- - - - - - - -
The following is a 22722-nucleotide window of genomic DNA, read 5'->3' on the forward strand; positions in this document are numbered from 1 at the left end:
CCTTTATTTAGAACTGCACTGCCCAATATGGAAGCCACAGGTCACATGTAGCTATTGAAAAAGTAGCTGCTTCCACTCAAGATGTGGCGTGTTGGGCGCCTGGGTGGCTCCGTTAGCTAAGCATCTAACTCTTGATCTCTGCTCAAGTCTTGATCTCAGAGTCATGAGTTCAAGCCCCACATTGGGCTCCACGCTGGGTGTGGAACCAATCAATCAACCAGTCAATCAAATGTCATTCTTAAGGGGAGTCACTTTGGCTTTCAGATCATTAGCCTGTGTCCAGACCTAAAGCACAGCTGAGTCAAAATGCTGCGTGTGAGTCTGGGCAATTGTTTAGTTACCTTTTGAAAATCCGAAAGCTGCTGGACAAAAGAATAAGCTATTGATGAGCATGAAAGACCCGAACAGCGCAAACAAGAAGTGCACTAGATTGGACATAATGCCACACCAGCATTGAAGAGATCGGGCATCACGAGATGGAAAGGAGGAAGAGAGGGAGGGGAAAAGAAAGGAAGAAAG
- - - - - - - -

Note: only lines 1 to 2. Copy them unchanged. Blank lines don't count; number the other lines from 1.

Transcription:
The following is a 22722-nucleotide window of genomic DNA, read 5'->3' on the forward strand; positions in this document are numbered from 1 at the left end:
CCTTTATTTAGAACTGCACTGCCCAATATGGAAGCCACAGGTCACATGTAGCTATTGAAAAAGTAGCTGCTTCCACTCAAGATGTGGCGTGTTGGGCGCCTGGGTGGCTCCGTTAGCTAAGCATCTAACTCTTGATCTCTGCTCAAGTCTTGATCTCAGAGTCATGAGTTCAAGCCCCACATTGGGCTCCACGCTGGGTGTGGAACCAATCAATCAACCAGTCAATCAAATGTCATTCTTAAGGGGAGTCACTTTGGCTTTCAGATCATTAGCCTGTGTCCAGACCTAAAGCACAGCTGAGTCAAAATGCTGCGTGTGAGTCTGGGCAATTGTTTAGTTACCTTTTGAAAATCCGAAAGCTGCTGGACAAAAGAATAAGCTATTGATGAGCATGAAAGACCCGAACAGCGCAAACAAGAAGTGCACTAGATTGGACATAATGCCACACCAGCATTGAAGAGATCGGGCATCACGAGATGGAAAGGAGGAAGAGAGGGAGGGGAAAAGAAAGGAAGAAAG